The film follows Mabel, a woman who is bit little mad. She is married to Nick, who is a construction worker of some kind. They have three kids together but little privacy - they sleep on a pull-out bed in the dining room. When Nick and Mabel are alone, they seem really tender, but they often both fighting with each other and other people. Mabel is deemed insane by people in the film - and maybe she is, a little. She talks too fast and too much. She makes others uncomfortable by invading their personal space. She drinks too much, too fast. Later in the film she does seem to suffer from total breakdown, and Nick has her hospitalized. Of course, that's not the end of the film. While Mabel is gone, we see how insane Nick is (forcing the kids to "play" on the beach and then sharing his six-pack of beer with them). Sometimes, as Ebert mentions, two sort of crazy people sort of fit well together.

    Friday, April 8, 2011

    Woman in the Dunes

    Today I watched a rather strange and surreal movie, Woman in the Dunes, directed by Hiroshi Teshigahara in 1964. It's a really interesting film, and I sort of liked it. Sort of, as in it seemed really weird, but I couldn't help but enjoy it. It is a really long movie, though, and moves slowly.

    The film is about an insect-collecting man who is trying to find relaxation in the sand dunes far away from Tokyo. He misses his last bus back, but some villagers tell him that he can stay in a house that is down in a pit basically. He agrees, and climbs down the rope ladder into the pit. A widow lives there by herself, but she is young. During the night, the man notices that she is shoveling the sand. When he tries to leave in the morning, the rope ladder is gone. He is trapped. The woman tells him that they have to shovel the sand (it is pulled up by ropes to the villagers at night, who sell it, under the table, to be used in construction, since it's too salty, technically, for construction). If they don't, their house will become buried in sand. And the house next to theirs will then be in danger. He tries refusing to work, and tries to escape, but he is always returned to the pit. He becomes the widow's lover, but he still wants to leave, badly.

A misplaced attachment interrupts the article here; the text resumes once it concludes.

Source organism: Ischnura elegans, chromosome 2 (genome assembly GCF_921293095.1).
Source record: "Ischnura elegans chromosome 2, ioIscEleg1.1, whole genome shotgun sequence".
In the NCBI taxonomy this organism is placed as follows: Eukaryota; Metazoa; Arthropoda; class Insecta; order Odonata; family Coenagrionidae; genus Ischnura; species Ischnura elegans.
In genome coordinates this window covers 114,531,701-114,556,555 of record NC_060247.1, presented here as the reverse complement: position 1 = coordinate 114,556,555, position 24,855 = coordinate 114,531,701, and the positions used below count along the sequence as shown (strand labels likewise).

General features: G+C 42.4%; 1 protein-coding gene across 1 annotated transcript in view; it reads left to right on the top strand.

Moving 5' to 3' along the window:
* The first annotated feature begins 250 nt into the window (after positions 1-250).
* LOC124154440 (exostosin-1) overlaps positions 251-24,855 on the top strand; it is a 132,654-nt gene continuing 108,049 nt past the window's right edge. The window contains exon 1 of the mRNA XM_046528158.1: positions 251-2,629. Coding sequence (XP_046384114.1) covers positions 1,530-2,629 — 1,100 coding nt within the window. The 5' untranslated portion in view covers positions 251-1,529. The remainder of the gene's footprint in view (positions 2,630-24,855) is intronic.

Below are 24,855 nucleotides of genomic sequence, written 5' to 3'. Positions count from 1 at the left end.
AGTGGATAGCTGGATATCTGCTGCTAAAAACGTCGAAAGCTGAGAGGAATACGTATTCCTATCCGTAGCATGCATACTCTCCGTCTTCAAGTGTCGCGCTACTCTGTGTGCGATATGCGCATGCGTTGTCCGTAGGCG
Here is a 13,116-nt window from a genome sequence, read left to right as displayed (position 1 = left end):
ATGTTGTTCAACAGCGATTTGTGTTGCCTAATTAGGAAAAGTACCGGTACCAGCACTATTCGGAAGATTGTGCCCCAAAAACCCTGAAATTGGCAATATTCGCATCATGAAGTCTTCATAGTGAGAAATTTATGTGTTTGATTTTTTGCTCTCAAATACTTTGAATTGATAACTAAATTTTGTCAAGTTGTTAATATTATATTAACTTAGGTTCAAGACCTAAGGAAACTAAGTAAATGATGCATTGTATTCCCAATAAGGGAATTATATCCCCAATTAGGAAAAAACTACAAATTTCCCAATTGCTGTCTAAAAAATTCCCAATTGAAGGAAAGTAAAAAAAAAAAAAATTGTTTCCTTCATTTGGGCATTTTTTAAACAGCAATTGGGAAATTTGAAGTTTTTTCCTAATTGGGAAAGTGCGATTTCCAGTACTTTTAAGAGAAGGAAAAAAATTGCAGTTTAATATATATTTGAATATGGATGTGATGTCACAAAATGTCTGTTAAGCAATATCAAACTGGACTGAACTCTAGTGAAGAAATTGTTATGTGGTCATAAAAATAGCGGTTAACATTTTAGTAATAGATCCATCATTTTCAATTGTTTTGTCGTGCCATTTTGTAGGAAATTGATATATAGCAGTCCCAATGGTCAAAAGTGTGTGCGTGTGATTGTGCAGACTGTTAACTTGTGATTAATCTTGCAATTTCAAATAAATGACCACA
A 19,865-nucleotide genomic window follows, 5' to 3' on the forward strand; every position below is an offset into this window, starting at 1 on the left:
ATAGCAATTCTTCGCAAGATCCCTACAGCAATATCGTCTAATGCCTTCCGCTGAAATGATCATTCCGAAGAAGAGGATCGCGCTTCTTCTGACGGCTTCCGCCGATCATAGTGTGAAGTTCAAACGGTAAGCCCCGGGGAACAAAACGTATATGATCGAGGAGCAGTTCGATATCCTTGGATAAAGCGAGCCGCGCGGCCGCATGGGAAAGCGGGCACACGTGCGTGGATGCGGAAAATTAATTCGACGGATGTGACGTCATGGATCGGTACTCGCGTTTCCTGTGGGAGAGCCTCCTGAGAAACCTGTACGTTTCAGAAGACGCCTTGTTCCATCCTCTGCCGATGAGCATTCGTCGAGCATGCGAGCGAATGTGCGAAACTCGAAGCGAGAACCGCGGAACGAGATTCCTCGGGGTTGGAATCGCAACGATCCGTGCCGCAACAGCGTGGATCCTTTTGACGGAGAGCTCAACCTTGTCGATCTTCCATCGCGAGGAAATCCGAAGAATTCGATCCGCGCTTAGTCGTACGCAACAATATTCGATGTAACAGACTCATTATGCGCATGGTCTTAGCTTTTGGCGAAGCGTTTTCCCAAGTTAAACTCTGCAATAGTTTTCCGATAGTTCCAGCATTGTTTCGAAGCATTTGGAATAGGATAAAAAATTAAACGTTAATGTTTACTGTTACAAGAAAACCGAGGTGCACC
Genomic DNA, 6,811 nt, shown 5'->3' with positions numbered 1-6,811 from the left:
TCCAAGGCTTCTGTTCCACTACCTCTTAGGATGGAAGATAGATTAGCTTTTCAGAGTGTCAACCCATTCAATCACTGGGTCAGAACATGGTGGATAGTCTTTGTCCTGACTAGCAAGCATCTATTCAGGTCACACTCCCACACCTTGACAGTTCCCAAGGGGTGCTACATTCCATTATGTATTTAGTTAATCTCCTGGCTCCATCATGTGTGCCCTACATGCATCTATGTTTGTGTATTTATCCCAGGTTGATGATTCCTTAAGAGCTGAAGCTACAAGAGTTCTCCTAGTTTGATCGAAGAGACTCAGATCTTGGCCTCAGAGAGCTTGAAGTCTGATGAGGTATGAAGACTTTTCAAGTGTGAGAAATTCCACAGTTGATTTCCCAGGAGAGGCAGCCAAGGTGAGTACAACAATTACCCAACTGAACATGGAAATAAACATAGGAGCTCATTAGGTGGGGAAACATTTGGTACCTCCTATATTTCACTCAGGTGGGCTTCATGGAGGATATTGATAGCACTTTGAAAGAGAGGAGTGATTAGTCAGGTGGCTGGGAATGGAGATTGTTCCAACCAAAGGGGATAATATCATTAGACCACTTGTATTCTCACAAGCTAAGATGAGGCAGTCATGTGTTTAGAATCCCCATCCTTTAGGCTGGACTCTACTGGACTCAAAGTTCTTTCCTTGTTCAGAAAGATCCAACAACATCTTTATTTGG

Thursday, April 7, 2011

    The Wizard of Oz

    I can't remember the last time I watched today's movie - The Wizard of Oz, directed in 1939 by Victor Fleming. I think I liked it when I was a kid. I know I saw it, since I have always remembered the plot of the whole thing. I don't really remember my actual feelings about it, though, and neither do my parents. Thanks, guys. :/ My only Wizard of Oz related memory was when I was three and went to a haunted house that was at our public library. When I came out of it, there were people in costumes talking to the kids. Someone was dressed up as the Wicked Witch of the West, and she screeched at me "I'll get you my pretty, and your little dog, too!" Having not seen the movie, I took her threat seriously and began to cry. I had a little dog at home - how did she know? I imagine I was comforted when saw the movie and learned she could be defeated with water.

    Wednesday, April 6, 2011

    Wings of Desire

    I was in a pretty awful mood today, and I lazed around the house reading Ann Rule (uh, yes I am currently paying back my loans for my English literature major, why do you ask?) instead of watching my film. I finally got myself to sit down and watch it, and I'm so glad I did. I watched Wings Of Desire (the German title is The Sky over Berlin), directed in 1987 by Wim Wenders. I didn't really do anything other than mash buttons on my remote before watching it, so I had no idea what it was about going into it. I'm sort of glad that I didn't, personally - the plot, what little there was, was borrowed from heavily for the Hollywood film City of Angels. Yunno, with Nicholas Cage and Meg Ryan or something. I didn't see it, and  it makes me feel tired to even think about it. Since Wings of Desire is slow and moody, there isn't much plot, so all plot summaries sound like City of Angels. Please do not confuses these movies and see what I presume is a bad Nic Cage film instead.
    Wings of Desire made my mood...better. It was pensive and rambling enough to fit my state of mind, but somehow optimistic and uplifting enough to make me feel better. It really worked for me, and I felt...touched by it, I guess. I loved everything, from the vague plot to the striking cinematography - but most of all I loved the dialogue, which was, in essence, simply poetry spoken by the characters. It also had Nick Cave and the Bad Seeds. This movie was made for me to love, apparently.